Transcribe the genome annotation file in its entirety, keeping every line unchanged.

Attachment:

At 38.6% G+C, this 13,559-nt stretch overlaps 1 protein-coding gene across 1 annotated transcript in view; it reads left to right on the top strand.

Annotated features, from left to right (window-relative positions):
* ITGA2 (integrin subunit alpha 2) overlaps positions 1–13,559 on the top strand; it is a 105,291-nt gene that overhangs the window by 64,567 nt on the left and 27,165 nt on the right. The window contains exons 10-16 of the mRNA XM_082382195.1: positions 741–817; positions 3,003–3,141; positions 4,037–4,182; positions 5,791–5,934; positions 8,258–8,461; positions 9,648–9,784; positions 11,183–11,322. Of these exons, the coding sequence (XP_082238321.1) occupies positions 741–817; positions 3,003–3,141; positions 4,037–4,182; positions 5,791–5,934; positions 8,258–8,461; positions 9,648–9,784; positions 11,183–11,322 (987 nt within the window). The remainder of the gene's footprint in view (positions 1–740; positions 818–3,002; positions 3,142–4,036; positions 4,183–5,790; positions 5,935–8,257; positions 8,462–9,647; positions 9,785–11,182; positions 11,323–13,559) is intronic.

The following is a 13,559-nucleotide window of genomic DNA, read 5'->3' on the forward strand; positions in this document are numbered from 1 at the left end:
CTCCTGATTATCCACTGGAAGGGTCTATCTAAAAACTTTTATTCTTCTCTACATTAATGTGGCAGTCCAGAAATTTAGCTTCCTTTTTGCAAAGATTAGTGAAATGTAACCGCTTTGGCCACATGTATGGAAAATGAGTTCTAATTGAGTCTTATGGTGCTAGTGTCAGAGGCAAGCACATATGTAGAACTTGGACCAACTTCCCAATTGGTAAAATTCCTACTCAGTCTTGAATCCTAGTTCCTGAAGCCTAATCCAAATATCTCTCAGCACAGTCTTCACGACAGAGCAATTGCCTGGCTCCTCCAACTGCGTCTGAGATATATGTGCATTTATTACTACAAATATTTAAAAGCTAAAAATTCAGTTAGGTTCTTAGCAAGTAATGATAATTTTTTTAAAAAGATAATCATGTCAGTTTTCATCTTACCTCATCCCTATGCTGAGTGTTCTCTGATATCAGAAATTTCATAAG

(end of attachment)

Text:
At 38.6% G+C, this 13,559-nt stretch overlaps 1 protein-coding gene across 1 annotated transcript in view; it reads left to right on the top strand.

Annotated features, from left to right (window-relative positions):
* ITGA2 (integrin subunit alpha 2) overlaps positions 1–13,559 on the top strand; it is a 105,291-nt gene that overhangs the window by 64,567 nt on the left and 27,165 nt on the right. The window contains exons 10-16 of the mRNA XM_082382195.1: positions 741–817; positions 3,003–3,141; positions 4,037–4,182; positions 5,791–5,934; positions 8,258–8,461; positions 9,648–9,784; positions 11,183–11,322. Of these exons, the coding sequence (XP_082238321.1) occupies positions 741–817; positions 3,003–3,141; positions 4,037–4,182; positions 5,791–5,934; positions 8,258–8,461; positions 9,648–9,784; positions 11,183–11,322 (987 nt within the window). The remainder of the gene's footprint in view (positions 1–740; positions 818–3,002; positions 3,142–4,036; positions 4,183–5,790; positions 5,935–8,257; positions 8,462–9,647; positions 9,785–11,182; positions 11,323–13,559) is intronic.

The following is a 13,559-nucleotide window of genomic DNA, read 5'->3' on the forward strand; positions in this document are numbered from 1 at the left end:
CTCCTGATTATCCACTGGAAGGGTCTATCTAAAAACTTTTATTCTTCTCTACATTAATGTGGCAGTCCAGAAATTTAGCTTCCTTTTTGCAAAGATTAGTGAAATGTAACCGCTTTGGCCACATGTATGGAAAATGAGTTCTAATTGAGTCTTATGGTGCTAGTGTCAGAGGCAAGCACATATGTAGAACTTGGACCAACTTCCCAATTGGTAAAATTCCTACTCAGTCTTGAATCCTAGTTCCTGAAGCCTAATCCAAATATCTCTCAGCACAGTCTTCACGACAGAGCAATTGCCTGGCTCCTCCAACTGCGTCTGAGATATATGTGCATTTATTACTACAAATATTTAAAAGCTAAAAATTCAGTTAGGTTCTTAGCAAGTAATGATAATTTTTTTAAAAAGATAATCATGTCAGTTTTCATCTTACCTCATCCCTATGCTGAGTGTTCTCTGATATCAGAAATTTCATAAG